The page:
Michelle – Some of our customers shop here no matter what because they support local mom & pop stores.  We don’t try to compete with top 40 titles.  We carry lots of classic & indie rock & other categories.

QRD – With portable MP3 players & iTunes, is the concept of the album (in any form) dying? 

Michelle – I don’t think with the over 30 & up crowd.  I think only with people who grew up with only MP3s in the first place. 

QRD – How has the downloading scene impacted your sales - do you find that people buy less CDs now because they can download them for less or do you or do you think illegal downloads are more of a culprit?

Michelle – I think people are less attached to tangible music.  A song here or a song there seems to satisfy their music craving.  We sell less CDs than we use to, but we are selling more vinyl these days, especially to the 18 to 25 year old.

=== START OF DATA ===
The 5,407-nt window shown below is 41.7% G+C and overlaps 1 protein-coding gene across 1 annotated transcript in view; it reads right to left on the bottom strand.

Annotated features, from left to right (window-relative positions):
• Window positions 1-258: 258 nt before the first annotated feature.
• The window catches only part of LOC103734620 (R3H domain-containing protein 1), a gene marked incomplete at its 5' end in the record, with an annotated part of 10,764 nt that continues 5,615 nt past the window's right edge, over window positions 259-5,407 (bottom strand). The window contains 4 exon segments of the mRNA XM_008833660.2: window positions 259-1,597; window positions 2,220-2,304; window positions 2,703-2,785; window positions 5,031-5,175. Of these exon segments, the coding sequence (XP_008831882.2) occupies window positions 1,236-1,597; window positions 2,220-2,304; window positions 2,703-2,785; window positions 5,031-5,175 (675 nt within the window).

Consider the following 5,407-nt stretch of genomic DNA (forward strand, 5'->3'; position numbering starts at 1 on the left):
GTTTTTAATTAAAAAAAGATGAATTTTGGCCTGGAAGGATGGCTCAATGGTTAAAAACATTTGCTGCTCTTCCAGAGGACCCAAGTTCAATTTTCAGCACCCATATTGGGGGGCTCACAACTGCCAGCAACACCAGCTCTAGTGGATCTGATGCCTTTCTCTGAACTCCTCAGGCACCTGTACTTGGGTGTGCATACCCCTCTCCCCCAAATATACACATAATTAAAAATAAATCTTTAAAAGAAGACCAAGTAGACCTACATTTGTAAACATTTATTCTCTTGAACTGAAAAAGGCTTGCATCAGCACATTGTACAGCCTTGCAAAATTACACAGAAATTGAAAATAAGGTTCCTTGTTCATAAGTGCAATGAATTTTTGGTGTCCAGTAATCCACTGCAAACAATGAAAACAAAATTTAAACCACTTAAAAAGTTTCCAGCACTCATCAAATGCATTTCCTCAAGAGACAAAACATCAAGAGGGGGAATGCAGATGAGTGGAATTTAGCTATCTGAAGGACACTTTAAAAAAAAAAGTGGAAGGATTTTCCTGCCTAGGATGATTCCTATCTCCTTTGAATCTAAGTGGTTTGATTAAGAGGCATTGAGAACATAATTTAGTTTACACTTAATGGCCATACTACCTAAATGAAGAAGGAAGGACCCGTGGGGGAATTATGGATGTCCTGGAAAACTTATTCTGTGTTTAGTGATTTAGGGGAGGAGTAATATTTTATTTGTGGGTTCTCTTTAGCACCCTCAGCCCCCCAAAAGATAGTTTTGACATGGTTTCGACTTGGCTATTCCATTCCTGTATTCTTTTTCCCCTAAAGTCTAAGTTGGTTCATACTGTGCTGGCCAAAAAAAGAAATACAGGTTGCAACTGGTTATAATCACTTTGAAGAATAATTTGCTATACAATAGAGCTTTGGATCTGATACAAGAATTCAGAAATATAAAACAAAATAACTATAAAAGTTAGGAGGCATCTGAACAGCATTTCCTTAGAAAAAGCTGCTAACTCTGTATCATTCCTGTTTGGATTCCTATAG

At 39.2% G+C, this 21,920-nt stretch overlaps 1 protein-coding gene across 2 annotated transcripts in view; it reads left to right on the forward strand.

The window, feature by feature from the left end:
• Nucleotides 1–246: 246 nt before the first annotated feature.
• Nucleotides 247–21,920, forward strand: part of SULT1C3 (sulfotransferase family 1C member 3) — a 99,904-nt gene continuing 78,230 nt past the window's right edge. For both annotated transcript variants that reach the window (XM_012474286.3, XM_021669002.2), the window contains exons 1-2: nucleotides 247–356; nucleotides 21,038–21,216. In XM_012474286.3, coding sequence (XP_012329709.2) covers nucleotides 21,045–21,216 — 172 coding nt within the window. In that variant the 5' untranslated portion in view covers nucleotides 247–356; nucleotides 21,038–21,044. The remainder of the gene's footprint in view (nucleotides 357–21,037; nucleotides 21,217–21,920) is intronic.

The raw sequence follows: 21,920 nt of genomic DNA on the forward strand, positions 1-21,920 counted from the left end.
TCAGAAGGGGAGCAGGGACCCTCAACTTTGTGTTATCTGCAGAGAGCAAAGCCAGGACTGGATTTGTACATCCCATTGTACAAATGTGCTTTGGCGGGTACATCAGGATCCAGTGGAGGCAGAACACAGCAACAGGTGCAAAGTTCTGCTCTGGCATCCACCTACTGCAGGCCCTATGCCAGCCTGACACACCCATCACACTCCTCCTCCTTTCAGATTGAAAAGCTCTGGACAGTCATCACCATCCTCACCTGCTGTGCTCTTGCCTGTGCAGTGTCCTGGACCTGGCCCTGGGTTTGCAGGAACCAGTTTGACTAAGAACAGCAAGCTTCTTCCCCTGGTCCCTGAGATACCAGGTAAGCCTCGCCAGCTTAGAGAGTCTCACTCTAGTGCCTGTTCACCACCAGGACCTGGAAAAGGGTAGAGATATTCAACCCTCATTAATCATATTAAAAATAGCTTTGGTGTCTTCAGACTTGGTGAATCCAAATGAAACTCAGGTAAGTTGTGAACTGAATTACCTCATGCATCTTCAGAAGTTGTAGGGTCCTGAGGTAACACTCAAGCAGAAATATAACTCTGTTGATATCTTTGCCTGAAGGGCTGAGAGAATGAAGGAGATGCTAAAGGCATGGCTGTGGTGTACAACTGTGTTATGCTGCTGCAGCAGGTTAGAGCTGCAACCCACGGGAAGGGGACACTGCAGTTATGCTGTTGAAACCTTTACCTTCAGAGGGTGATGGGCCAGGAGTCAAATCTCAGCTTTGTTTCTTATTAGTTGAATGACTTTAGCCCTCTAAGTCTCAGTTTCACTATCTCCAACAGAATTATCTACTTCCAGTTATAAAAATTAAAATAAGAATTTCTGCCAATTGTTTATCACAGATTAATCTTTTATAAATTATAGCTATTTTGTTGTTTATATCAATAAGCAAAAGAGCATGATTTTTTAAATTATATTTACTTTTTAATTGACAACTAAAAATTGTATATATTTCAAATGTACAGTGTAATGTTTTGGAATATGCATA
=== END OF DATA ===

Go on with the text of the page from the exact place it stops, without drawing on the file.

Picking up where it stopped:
QRD – Record & CD buyers tend to be of a certain age (21-34), as the upcoming people who will be of that age group are mostly download-buyers, would you like stores to eventually have “iPod filling stations” hooked up to an indie network that stores can be part of?

Michelle – No, I hope to be retired before any of that takes place.  That generation is missing out on a lot.  Liner notes, cover art, warmth of the fidelity.  I could go on an on.

QRD – With the increase in digital downloads, low prices in mega-chains, & so many online specialty stores; what is the job of the local indie shop now compared to in the 1990s?

Michelle – Reinvent themselves.  Be the best in a niche market. 

QRD – What are the biggest misconceptions people have of record stores in general & yours in particular?